But, doesn’t aggregating the electrical usage of many customers give the municipalities more buying power than individual customers, and therefore the increased competition will allow all customers to get a better rate? This is absolutely correct. But, retail choice (the ability to choose your own electricity supplier) has been active in Illinois since 2007, and in that time, dozens of retail electric suppliers have signed up to serve customers in ComEd and Ameren territories (See the list of all electric suppliers by utility territory here: http://pluginillinois.org/Suppliers.aspx). Sorry MidAmerican customers, no retail electric suppliers have signed up in your area. Municipal aggregation was an important part of incentivizing retail electric suppliers to enter the Illinois market in the early going. As competition in an area grows, the benefits of municipal aggregation are more difficult to quantify.
Chicago’s Specific Challenges
The City of Chicago is currently wrestling with all of the questions that I mentioned above. I know first-hand that GreenPeace’s Chicago office (http://www.greenpeace.org/usa/en/) and the Environmental Law & Policy Center (http://elpc.org/) have been in discussions with the City of Chicago about the specific generation mix that the city should employ. They’ve discussed distributed generation (locally build) solar, wind, and other forms of renewables. They’ve discussed energy efficiency, demand response, and a whole host of other items.
These are all decisions that are being made on your behalf. If you trust the City of Chicago to make the best decisions when it comes to your electricity supply, then vote for Chicago Municipal Aggregation. If you don’t think the city will make the right choices, then you can select your own retail electric supplier that will provide you with exactly the service you want.
The other challenge that the City of Chicago faces is with the size of the municipal aggregation that they’re undertaking. If this passes, it will be the largest municipal aggregation project undertaken anywhere (http://articles.chicagotribune.com/2012-10-21/business/ct-biz-1021-power-chicago–20121021_1_integrys-energy-services-electricity-prices-electricity-suppliers). This poses its own challenges. There are only a few retail electric supplier companies that are capable of supplying the amount of electricity the City of Chicago will be looking to procure. But wait, wasn’t the benefit of municipal aggregation that it increased competition and gave the purchaser more buying power? If only a few companies are able to sell, doesn’t that neutralize the purchasing power gained by aggregating that electricity usage? The answer is “maybe”. More factors come into play with all these variables changing, and it becomes more difficult to predict how prices will be affected.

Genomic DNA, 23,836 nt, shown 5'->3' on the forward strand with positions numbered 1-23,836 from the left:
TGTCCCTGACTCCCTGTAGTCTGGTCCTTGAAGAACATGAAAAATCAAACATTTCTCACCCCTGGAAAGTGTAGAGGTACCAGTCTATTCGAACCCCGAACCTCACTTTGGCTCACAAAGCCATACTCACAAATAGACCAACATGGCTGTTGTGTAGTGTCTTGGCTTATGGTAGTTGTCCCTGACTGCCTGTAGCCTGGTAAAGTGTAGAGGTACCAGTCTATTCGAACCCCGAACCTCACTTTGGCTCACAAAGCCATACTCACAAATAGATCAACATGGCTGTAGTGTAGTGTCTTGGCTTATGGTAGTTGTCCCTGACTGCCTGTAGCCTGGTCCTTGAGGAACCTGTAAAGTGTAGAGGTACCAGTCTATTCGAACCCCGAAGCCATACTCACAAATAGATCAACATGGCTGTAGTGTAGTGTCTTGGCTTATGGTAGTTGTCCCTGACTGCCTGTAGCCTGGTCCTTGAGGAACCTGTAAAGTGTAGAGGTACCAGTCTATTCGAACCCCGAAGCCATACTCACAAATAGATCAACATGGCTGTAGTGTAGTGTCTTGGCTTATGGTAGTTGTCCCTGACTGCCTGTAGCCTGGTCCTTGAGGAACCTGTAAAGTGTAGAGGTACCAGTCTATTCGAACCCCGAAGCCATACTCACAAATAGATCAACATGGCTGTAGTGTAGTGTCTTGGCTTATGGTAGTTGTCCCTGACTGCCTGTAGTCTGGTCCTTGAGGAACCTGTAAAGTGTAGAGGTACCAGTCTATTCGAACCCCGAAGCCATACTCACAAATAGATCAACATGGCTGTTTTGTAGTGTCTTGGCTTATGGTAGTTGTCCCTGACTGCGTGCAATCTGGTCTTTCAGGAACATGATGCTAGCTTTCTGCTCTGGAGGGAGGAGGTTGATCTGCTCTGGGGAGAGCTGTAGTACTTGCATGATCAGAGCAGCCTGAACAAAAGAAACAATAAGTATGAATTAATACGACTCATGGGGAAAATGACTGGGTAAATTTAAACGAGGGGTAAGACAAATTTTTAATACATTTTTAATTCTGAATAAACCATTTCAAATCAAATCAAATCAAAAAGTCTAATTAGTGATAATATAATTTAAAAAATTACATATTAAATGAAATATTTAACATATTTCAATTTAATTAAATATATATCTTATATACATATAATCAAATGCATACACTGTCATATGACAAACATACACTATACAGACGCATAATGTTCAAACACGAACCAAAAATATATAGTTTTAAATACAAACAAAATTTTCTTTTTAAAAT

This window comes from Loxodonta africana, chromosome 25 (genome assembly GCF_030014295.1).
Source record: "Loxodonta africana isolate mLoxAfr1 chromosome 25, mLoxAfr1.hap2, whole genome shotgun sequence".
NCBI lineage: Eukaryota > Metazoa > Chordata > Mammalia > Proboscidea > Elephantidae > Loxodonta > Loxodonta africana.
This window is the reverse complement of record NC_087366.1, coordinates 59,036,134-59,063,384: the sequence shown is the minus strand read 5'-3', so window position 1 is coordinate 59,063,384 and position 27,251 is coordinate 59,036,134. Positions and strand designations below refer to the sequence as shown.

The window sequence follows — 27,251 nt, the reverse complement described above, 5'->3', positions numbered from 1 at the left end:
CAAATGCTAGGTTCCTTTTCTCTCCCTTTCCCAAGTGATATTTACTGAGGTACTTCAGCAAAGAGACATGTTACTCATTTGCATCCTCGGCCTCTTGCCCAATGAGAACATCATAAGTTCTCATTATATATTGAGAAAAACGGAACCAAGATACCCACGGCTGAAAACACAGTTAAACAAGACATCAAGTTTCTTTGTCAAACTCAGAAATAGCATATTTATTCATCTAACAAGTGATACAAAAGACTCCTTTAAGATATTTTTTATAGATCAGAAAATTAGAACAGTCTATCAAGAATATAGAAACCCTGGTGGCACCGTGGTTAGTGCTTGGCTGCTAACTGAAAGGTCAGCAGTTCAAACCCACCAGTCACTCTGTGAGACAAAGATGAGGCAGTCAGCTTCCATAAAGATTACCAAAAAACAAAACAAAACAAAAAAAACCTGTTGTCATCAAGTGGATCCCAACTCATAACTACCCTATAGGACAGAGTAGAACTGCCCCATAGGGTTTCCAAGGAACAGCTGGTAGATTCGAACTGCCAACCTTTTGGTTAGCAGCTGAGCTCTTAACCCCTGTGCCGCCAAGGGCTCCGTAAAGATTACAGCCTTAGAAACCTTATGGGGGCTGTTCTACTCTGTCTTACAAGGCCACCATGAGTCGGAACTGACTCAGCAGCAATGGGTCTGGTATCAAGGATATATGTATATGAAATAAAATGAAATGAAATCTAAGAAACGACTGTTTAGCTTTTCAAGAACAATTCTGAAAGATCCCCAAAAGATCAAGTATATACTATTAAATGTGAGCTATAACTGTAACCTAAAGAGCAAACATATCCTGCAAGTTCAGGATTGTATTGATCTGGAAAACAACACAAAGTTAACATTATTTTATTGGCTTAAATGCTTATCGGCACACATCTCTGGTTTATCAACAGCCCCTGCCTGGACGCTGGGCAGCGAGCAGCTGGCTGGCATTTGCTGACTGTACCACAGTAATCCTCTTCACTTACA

Reader’s Digest Wrap-Up
Currently, the electricity being delivered by ComEd is purchased by the Illinois Power Authority. The IPA has to weigh the wants and needs for all of the state’s electricity users and purchase the best electricity for them. With Chicago Muni Agg, the City of Chicago will purchase electricity on your behalf. No longer will Cub fans have to share electricity with Cardinal fans, but they will still share electricity with Sox fans. (This has to be a little better, right?)
Ultimately, this is an on-going process in the democratization of electricity. If Chicago Muni Aggregation passes, you still have the option to opt-out before the contract is finalized. And, you’ll have the option to opt-out every time the City of Chicago renews its contract. We’ve presented you with the information; Contact us if you have questions. Don’t let everyone else decide for you …
Make the Choice! You have the power!
Follow the discussion on twitter #Chicagomuniagg